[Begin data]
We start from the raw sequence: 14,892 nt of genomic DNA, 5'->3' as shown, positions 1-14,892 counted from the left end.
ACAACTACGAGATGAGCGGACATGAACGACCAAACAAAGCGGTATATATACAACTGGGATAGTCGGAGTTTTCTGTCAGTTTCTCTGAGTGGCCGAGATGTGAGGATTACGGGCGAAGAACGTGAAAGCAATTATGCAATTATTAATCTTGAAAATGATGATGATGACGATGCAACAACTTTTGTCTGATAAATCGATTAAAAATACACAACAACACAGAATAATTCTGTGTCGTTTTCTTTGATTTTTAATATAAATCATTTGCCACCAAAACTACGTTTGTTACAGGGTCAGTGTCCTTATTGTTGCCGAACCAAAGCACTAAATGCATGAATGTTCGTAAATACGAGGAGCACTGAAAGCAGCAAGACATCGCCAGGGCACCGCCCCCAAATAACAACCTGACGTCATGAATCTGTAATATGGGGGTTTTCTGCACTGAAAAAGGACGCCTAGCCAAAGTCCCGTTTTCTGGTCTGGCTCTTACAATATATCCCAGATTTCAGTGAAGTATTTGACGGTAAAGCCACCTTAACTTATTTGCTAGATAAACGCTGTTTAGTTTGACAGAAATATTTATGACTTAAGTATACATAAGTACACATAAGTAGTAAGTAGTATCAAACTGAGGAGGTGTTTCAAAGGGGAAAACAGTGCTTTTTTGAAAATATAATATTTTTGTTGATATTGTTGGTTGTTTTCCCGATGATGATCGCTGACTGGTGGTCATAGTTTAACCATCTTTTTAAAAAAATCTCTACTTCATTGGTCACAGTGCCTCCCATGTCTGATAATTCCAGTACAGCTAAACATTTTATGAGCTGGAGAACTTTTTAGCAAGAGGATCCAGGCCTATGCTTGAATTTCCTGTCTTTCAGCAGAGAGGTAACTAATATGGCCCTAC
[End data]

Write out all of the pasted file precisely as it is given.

We start from the raw sequence: 14,892 nt of genomic DNA, 5'->3' as shown, positions 1-14,892 counted from the left end.
ACAACTACGAGATGAGCGGACATGAACGACCAAACAAAGCGGTATATATACAACTGGGATAGTCGGAGTTTTCTGTCAGTTTCTCTGAGTGGCCGAGATGTGAGGATTACGGGCGAAGAACGTGAAAGCAATTATGCAATTATTAATCTTGAAAATGATGATGATGACGATGCAACAACTTTTGTCTGATAAATCGATTAAAAATACACAACAACACAGAATAATTCTGTGTCGTTTTCTTTGATTTTTAATATAAATCATTTGCCACCAAAACTACGTTTGTTACAGGGTCAGTGTCCTTATTGTTGCCGAACCAAAGCACTAAATGCATGAATGTTCGTAAATACGAGGAGCACTGAAAGCAGCAAGACATCGCCAGGGCACCGCCCCCAAATAACAACCTGACGTCATGAATCTGTAATATGGGGGTTTTCTGCACTGAAAAAGGACGCCTAGCCAAAGTCCCGTTTTCTGGTCTGGCTCTTACAATATATCCCAGATTTCAGTGAAGTATTTGACGGTAAAGCCACCTTAACTTATTTGCTAGATAAACGCTGTTTAGTTTGACAGAAATATTTATGACTTAAGTATACATAAGTACACATAAGTAGTAAGTAGTATCAAACTGAGGAGGTGTTTCAAAGGGGAAAACAGTGCTTTTTTGAAAATATAATATTTTTGTTGATATTGTTGGTTGTTTTCCCGATGATGATCGCTGACTGGTGGTCATAGTTTAACCATCTTTTTAAAAAAATCTCTACTTCATTGGTCACAGTGCCTCCCATGTCTGATAATTCCAGTACAGCTAAACATTTTATGAGCTGGAGAACTTTTTAGCAAGAGGATCCAGGCCTATGCTTGAATTTCCTGTCTTTCAGCAGAGAGGTAACTAATATGGCCCTAC